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From the Law of Lawyering to the Law of Legal Services

Law has traditionally been a prestigious, self-regulated profession founded upon specialized education and training, with an ethical obligation to serve the interests of clients and the public. Until recently, the practice of law has been the exclusive domain of licensed lawyer partnerships and lawyer-owned professional corporations. Ethics rules barred non-lawyer professionals from having an economic interest in law firms or participating in fee-sharing, which inhibited innovation and use of technology, and contributed to the access-to-justice problem.

Since 2012, following the reforms introduced by the Legal Services Act 2007, the Solicitors Regulation Authority (SRA, the regulator of solicitors and law firms in England and Wales) has licensed alternative business structures (ABS), which non-lawyers could own. The results that followed in England and Wales are clear: permitting lawyers to partner with other professionals leads to the innovation of new and better services and improved access, choice, and cost for consumers.

Regulatory reform in the US, led by Utah and Arizona, builds on that evidence to improve access to legal services for ordinary citizens and businesses. Announcing the abolition of Ethical Rule 5.4, allowing ABS, multi-disciplinary practice, non-lawyer ownership, and fee sharing, the Arizona Supreme Court wrote, “In part, the innovation opportunities created by these changes are intended to improve access to justice and to make access to legal documents and legal representation available to more members of the public. A sentiment driving the task force responsible for proposing the rule changes was that lawyers have an ethical obligation to assure that legal services are available to the public and that if the rules stand in the way of making those services available, the rules should change. At the same time, the changes must maintain the professional independence of lawyers and protect the public from unethical and unprofessional conduct.”

Elevate responsibly brings professionals from multiple disciplines together to provide innovative solutions to law departments and law firms.

Multi-Disciplinary Legal Solutions

Many professionals, such as lawyers, engineers, or accountants, are referred to as ‘I-shaped,‘ with deep expertise in one area but little skill, knowledge, or experience beyond that specialist domain. It is no longer controversial to say that deep legal knowledge and technical skills are not enough to meet customers’ needs. The modern legal professional must also equip themselves with a broader set of professional tools and skills. Enter the ‘T-shaped lawyer,’ a term coined by Amani Smathers in 2014. The T-shaped lawyer has deep legal expertise (represented by the vertical bar of the T), but also a solid grounding in some of the other disciplines (represented by the horizontal bar of the T), such as technology, data, business, risk, leadership, interpersonal skills, project management, or design thinking, etc.



The I-Shaped Lawyer vs. The T-Shaped Lawyer

 

Some work traditionally performed by lawyers is shrinking due to empowering the business to self-help, assigning work to contracts professionals, outsourcing to law firms and law companies, or automating work. For some lawyers, this evolution, especially the advance of technology, might be worrying. However, much of the displaced work is routine, low-value work, freeing lawyers to do higher value, more impactful, and interesting work.

Some work performed by lawyers is expanding, opening the door to new, non-traditional responsibilities, roles, and tasks., providing a path to becoming more valued by the business, with a more influential seat at the table. For example:

GC are assuming new responsibilities, becoming more strategic business advisors, and sometimes taking over non-traditional management responsibility for human resources, risk, and government relations.

Expansion creates new roles for lawyers, such as legal operations, project management, innovation, process, technology, and data analytics.

Modern in-house lawyers at all levels are informally taking on more tasks beyond providing legal advice. They actively seek opportunities to partner in all business areas, particularly in data governance, crisis management, government affairs, and enterprise risk management.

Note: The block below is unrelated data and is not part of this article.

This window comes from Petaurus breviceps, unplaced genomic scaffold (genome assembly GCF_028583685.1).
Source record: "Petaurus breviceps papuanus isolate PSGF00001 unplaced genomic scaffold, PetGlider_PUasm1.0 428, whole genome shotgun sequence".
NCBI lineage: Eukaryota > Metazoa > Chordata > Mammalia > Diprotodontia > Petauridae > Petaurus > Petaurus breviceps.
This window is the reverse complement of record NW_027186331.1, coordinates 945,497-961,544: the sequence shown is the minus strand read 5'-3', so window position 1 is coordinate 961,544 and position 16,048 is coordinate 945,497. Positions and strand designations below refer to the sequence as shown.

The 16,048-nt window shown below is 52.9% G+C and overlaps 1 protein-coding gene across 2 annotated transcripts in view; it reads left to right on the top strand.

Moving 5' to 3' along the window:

In addition to the changing responsibilities, roles, and tasks that will result in in-house lawyers doing more non-legal work, other significant trends are relevant to the skills they will need. For example, lawyers will increasingly:

      • Work more collaboratively with colleagues who are not lawyers to address business challenges over and above providing legal advice;
      • Choose between a vast range of new and different legal service and technology providers and then budget, purchase, manage, and work effectively with them;
      • Use technology, and both apply and provide it for the benefit of business colleagues;
      • Innovate not just for the legal department but also the company as a whole

Traditional legal skills will be necessary but not sufficient for these purposes. In this new normal, lawyers will benefit from non-traditional T-shaped skills and greater diversity in knowledge, experience, and competencies.

Knowledge of the Law has always been the bedrock for lawyers. Whereas lawyers working in law firms tend to specialise, many in-house lawyers benefit from a more general knowledge of a range of legal areas — especially if they aspire to a GC position. Also, in an increasingly global business world, it helps develop an international understanding of the leading legal issues that impact the customer’s business, at least to a level to ‘spot issues.’

Knowledge of Business as customers want business outcomes. While many business problems have a legal dimension, legal issues are generally not the core. Customers want to work with experts who know how the law interplays with the business world, preferably in their specific industry. Financial acumen is essential, especially speaking to business colleagues in the language they understand – numbers. Business knowledge assumes greater importance as lawyers do more non-traditional legal work.

Knowledge of Technology will become increasingly important as business becomes more digital. Lawyers must be able to make informed decisions about what technology to acquire, develop, or leverage. In a world of data breaches and AI, lawyers are now ethically required to understand the benefits and risks of technology – and those who do have something valuable to offer customers.

Knowledge of Self building on integrity and judgment as critical qualities for lawyers, there is increasingly a premium on innovation and collaboration, which leads to the growing importance of other competencies, such as empathy, foresight, adaptability, resilience, creativity, and EQ.

It will come as no surprise that Elevate believes diverse work and life experiences provide legal professionals unique insights and skills applicable to their work.

Diversity, Equitability, and Inclusion